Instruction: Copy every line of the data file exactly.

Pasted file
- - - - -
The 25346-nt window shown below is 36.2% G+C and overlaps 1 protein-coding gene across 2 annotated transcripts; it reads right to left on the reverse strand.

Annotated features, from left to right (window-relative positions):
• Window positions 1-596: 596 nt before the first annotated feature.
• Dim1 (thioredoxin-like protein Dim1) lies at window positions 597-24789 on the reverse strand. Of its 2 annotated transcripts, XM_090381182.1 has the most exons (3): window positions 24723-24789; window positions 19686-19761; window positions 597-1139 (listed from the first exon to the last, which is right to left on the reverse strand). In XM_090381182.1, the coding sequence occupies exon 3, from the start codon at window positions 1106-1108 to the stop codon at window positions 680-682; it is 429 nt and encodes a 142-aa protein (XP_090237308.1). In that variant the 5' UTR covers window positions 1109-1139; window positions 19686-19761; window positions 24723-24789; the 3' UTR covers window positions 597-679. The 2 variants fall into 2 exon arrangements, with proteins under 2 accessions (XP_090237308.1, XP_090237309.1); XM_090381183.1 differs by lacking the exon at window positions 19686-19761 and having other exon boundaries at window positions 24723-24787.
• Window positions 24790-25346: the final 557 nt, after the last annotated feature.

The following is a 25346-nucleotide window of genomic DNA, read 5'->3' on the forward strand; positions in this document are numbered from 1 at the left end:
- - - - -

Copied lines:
The 25346-nt window shown below is 36.2% G+C and overlaps 1 protein-coding gene across 2 annotated transcripts; it reads right to left on the reverse strand.

Annotated features, from left to right (window-relative positions):
• Window positions 1-596: 596 nt before the first annotated feature.
• Dim1 (thioredoxin-like protein Dim1) lies at window positions 597-24789 on the reverse strand. Of its 2 annotated transcripts, XM_090381182.1 has the most exons (3): window positions 24723-24789; window positions 19686-19761; window positions 597-1139 (listed from the first exon to the last, which is right to left on the reverse strand). In XM_090381182.1, the coding sequence occupies exon 3, from the start codon at window positions 1106-1108 to the stop codon at window positions 680-682; it is 429 nt and encodes a 142-aa protein (XP_090237308.1). In that variant the 5' UTR covers window positions 1109-1139; window positions 19686-19761; window positions 24723-24789; the 3' UTR covers window positions 597-679. The 2 variants fall into 2 exon arrangements, with proteins under 2 accessions (XP_090237308.1, XP_090237309.1); XM_090381183.1 differs by lacking the exon at window positions 19686-19761 and having other exon boundaries at window positions 24723-24787.
• Window positions 24790-25346: the final 557 nt, after the last annotated feature.

The following is a 25346-nucleotide window of genomic DNA, read 5'->3' on the forward strand; positions in this document are numbered from 1 at the left end: